Composition V Wassily Kandinsky Buy Art Prints Now
from Amazon

* As an Amazon Associate, and partner with Google Adsense and Ezoic, I earn from qualifying purchases.

Tom Gurney BSc (Hons) is an art history expert with over 20 years experience
Published on June 19, 2020 / Updated on October 14, 2023
Email: [email protected] / Phone: +44 7429 011000

Composition V arrived in 1911, relatively early in the development of its creator, Wassily Kandinsky. There is a swathe of activity right across the canvas, highly typical of this artist's most famous paintings.

This painting was famously rejected by New Society of Munich Artists, who did not wish to have it displayed as part of their overall exhibition. Several members chose to leave the group as a result of this decision, as a chasm had appeared between those wishing to move towards a greater level of abstraction plus those who wanted to retain the status quo. Kandinsky was one of those to leave, as was his friend Franz Marc. The Blue Rider movement was set up soon after this point and they continued to work creatively and unrestrained from that point onwards. This context is probably more significant than the actual content of Composition V, which itself is simply another iteration in a successful series.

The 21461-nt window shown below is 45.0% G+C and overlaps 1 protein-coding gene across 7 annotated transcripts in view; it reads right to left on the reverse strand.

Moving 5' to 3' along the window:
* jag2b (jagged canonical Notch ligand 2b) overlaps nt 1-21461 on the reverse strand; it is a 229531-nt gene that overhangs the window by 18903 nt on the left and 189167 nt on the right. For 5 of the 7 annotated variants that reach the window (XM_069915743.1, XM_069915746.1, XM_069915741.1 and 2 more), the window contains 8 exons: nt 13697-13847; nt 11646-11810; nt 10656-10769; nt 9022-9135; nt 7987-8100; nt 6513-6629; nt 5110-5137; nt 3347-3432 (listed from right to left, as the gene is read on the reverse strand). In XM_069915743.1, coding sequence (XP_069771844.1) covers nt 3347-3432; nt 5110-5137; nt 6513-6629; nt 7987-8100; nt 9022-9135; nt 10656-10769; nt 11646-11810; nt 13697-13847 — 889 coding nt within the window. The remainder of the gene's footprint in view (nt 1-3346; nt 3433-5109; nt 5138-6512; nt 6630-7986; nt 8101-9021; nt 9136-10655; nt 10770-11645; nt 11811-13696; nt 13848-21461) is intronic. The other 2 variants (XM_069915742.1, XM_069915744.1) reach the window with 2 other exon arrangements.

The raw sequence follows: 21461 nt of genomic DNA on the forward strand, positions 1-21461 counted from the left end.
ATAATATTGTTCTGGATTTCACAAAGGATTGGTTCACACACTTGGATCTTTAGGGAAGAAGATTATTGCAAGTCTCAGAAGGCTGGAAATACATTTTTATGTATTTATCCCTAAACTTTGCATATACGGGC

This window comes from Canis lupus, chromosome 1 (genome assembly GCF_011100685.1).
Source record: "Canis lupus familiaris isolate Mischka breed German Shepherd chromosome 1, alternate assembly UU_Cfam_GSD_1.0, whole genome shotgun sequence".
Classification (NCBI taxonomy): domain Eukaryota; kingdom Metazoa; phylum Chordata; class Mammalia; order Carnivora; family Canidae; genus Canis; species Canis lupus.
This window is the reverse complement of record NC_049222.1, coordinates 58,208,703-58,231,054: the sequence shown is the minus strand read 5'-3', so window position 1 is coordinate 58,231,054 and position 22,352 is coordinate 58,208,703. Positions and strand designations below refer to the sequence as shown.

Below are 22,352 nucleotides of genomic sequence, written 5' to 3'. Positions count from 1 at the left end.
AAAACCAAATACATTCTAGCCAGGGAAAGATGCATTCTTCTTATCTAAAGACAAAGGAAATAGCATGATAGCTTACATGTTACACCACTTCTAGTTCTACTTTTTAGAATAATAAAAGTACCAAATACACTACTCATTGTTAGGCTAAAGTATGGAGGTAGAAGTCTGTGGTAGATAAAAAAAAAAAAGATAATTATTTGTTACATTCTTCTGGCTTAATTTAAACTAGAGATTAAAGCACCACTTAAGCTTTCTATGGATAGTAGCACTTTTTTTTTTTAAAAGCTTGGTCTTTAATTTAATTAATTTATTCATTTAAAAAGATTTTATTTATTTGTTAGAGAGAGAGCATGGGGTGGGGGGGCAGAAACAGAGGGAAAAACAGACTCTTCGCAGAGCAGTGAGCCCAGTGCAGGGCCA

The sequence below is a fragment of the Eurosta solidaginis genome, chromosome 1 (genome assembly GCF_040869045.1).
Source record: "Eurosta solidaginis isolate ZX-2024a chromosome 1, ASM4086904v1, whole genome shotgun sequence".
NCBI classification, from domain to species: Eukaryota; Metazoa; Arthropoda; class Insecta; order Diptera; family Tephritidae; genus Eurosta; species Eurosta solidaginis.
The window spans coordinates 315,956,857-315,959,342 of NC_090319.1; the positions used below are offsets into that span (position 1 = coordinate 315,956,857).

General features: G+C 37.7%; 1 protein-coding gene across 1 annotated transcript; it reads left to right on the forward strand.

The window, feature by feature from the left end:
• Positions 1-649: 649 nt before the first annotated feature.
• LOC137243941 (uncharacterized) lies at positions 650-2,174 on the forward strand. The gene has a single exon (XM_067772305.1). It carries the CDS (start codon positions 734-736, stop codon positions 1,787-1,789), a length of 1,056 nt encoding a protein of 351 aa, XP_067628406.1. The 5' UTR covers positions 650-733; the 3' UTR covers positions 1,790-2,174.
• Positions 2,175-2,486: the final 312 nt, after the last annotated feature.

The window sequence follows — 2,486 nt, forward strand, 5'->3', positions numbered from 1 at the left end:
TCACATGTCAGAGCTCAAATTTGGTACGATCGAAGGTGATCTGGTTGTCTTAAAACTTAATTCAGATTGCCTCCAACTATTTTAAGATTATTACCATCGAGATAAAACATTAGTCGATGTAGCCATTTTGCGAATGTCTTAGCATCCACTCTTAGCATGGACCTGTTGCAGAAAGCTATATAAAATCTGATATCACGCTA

The scene itself is a flurry of activity, with an excited flurry of line and form which shock immediately, before leaving behind a whole host of question marks regarding the actual items that sit in front of us. Normally, we can make some educated guesses at the objects that have reduced to abstract form, but this composition seems particularly tricky. Kandinsky produced 10 paintings for his composition series, and the aim of this group of work was to explore the combination of colour and varying degrees of abstraction. In truth, his whole career was focused on this theme, but this series was explicitly for that very purpose. Having left the New Society of Munich Artists, Composition V was put on display in the very first exhibition of the new group, entitled Der Blaue Reiter.

Academics have discussed this piece in an attempt to decipher the various elements but no clear conclusions have yet been made. Some have found possible religious themes such as angels, where as others have simply seen figures within a sprawling landscape. As the artist moved ever closer to a style of true abstraction, it would become harder and harder to understand his content. It is entirely possible that the lines and shapes are entirely creative an not meant to represent any real forms. He intended to deliver a form of chaos in beauty, and that is certainly what we can all see here. Those looking deeper for a better understanding might look at his work around this period, particularly other parts of this series in order to discover more clues about Composition V.

Composition V in Detail Wassily Kandinsky